By Dennis Gulledge
Recently I had the opportunity of treating this subject from the pulpit and wanted to stress the fact that just because something is or is called a tradition does not make that thing wrong. The point being that we are strongly controlled by traditions in our ways of doing things. We need to understand that such things are fine in themselves. Aside from there being bad traditions (Matt. 15:3; Col. 2:8), and good traditions (1 Cor. 11:2; 2 Thess. 2:15; 3:6), there are also neutral traditions. We are strongly controlled by traditions that are not wrong. Into this area we place expedients. There are expedient ways of doing what God has commanded. A command of God may be done in an expedient way and on a regular basis. In such cases a tradition is formed. Examples might be the hours at which we meet for Bible classes and worship, the order of worship service, the manner in which the Lord’s Supper is served and contribution taken, and whether we sing the older, more familiar hymns or the newer, less familiar (at least to those of us who are older) songs. Whether or not we like the newer songs, we should keep in mind that all music was once new music – even Fanny J. Crosby’s hymns.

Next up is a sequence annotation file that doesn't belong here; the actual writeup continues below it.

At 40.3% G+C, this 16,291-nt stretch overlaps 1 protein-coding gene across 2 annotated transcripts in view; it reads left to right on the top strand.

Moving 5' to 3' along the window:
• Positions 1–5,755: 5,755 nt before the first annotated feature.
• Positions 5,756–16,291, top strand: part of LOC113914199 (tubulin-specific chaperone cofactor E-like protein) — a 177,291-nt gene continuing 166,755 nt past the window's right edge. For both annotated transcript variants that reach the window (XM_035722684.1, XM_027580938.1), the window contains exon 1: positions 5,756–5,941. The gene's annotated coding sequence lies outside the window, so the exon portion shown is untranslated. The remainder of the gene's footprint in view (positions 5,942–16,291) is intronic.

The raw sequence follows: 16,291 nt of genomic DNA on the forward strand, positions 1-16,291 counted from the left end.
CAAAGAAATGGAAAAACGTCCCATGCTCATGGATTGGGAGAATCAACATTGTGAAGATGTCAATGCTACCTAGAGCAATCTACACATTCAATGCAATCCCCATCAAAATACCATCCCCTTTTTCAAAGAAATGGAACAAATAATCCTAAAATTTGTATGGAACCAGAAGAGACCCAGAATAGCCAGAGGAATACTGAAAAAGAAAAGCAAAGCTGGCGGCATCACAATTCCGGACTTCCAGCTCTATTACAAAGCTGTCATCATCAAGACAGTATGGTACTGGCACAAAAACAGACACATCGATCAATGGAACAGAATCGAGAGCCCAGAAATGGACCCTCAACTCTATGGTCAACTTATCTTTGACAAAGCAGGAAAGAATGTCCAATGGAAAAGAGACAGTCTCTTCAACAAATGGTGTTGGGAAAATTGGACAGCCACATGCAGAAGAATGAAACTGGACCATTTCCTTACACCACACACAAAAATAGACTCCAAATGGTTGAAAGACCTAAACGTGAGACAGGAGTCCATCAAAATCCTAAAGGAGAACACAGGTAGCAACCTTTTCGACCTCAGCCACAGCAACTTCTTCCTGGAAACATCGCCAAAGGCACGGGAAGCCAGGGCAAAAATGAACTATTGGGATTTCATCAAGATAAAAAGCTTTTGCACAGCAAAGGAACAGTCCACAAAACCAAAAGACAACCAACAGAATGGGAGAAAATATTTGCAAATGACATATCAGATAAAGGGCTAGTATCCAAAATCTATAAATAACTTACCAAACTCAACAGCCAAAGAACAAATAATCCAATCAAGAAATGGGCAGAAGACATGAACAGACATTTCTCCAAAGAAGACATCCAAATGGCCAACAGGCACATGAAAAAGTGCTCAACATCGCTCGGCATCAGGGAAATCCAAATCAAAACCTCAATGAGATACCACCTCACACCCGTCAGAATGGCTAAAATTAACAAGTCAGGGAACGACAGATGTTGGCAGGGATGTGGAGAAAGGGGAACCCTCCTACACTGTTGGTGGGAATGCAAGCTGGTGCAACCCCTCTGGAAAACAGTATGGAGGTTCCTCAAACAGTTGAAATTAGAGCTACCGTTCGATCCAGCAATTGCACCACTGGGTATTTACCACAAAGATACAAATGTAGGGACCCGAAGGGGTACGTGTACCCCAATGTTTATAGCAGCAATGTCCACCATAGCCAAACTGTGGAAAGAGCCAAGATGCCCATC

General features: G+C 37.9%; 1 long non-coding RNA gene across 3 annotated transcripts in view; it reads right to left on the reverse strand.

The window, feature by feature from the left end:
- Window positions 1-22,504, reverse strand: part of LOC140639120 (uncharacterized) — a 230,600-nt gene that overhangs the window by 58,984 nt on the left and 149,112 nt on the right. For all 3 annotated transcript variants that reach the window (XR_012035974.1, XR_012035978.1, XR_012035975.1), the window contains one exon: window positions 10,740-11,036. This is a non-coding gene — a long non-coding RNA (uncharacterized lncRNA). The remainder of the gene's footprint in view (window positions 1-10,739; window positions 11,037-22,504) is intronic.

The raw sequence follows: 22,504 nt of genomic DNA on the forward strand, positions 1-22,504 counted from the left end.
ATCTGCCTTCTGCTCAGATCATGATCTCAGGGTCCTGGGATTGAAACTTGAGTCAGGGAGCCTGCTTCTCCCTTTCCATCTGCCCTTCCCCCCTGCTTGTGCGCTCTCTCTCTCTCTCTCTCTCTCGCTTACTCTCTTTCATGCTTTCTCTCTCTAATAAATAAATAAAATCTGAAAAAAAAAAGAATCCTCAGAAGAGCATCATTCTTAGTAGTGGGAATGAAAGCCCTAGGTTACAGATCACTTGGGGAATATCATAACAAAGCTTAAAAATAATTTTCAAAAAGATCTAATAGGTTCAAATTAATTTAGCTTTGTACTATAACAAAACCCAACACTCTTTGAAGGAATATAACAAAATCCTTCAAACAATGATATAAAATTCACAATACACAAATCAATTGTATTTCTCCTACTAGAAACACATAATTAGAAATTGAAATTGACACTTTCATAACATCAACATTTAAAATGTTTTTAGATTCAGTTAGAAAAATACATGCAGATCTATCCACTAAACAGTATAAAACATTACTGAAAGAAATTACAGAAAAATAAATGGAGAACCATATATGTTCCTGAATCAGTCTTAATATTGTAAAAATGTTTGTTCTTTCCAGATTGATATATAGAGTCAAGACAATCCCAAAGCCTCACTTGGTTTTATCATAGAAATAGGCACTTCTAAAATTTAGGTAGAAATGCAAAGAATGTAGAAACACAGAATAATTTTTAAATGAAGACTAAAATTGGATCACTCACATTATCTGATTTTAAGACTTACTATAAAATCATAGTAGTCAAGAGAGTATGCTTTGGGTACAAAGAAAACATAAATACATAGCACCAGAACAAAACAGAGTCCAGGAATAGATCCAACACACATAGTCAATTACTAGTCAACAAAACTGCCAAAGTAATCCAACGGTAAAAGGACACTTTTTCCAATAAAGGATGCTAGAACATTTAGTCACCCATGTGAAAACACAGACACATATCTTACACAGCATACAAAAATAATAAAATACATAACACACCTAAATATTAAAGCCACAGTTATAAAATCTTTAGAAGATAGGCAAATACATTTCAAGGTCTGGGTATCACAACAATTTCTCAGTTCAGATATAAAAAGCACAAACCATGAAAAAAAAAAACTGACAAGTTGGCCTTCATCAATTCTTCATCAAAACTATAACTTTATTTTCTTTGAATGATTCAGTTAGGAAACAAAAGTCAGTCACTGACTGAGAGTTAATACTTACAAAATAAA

Every congregation has its own particular order of service. Congregations may differ slightly in the order of worship service that they follow, but as long as all of the avenues of New Testament worship (singing, prayer, preaching, the Lord’s Supper and giving) are present then God’s will is being done. These things may be carried out in expedient ways. An expedient action is a tradition and not a law, and as such it is subject to change even though it will disturb some people. God’s revealed truth is not subject to change. An expedient action should never be transformed into a law.
It is a matter of great concern when a long held practice that is dictated by God’s command is ridiculed by some who call it a mere “tradition.” For example, after I had preached a sermon on why churches of Christ do not use mechanical instruments of music in worship, a sister said to me, “The Bible does not say that instrumental music in the worship is wrong. It is only Church of Christ tradition that says so.” The sister was correct in that the New Testament nowhere prohibits such mechanical intrusion into our worship of God, but neither does it allow such by express statement, approved example, or necessary inference. Any person holding her view will fail to see how a thing may be wrong even if there is no express prohibition of it in the New Testament. Again, her view fails to recognize the law of exclusion in Biblical hermeneutics. That is, where the Bible includes a thing in keeping with God’s revealed will it also excludes anything that would interject a different “kind” into the action under consideration. The command to sing can only permit a cappella music – not mechanical (Eph. 5:19; Col. 3:16). Song books allow you to do what God commands. Mechanical instruments bring in another “kind” of music than that which God allows.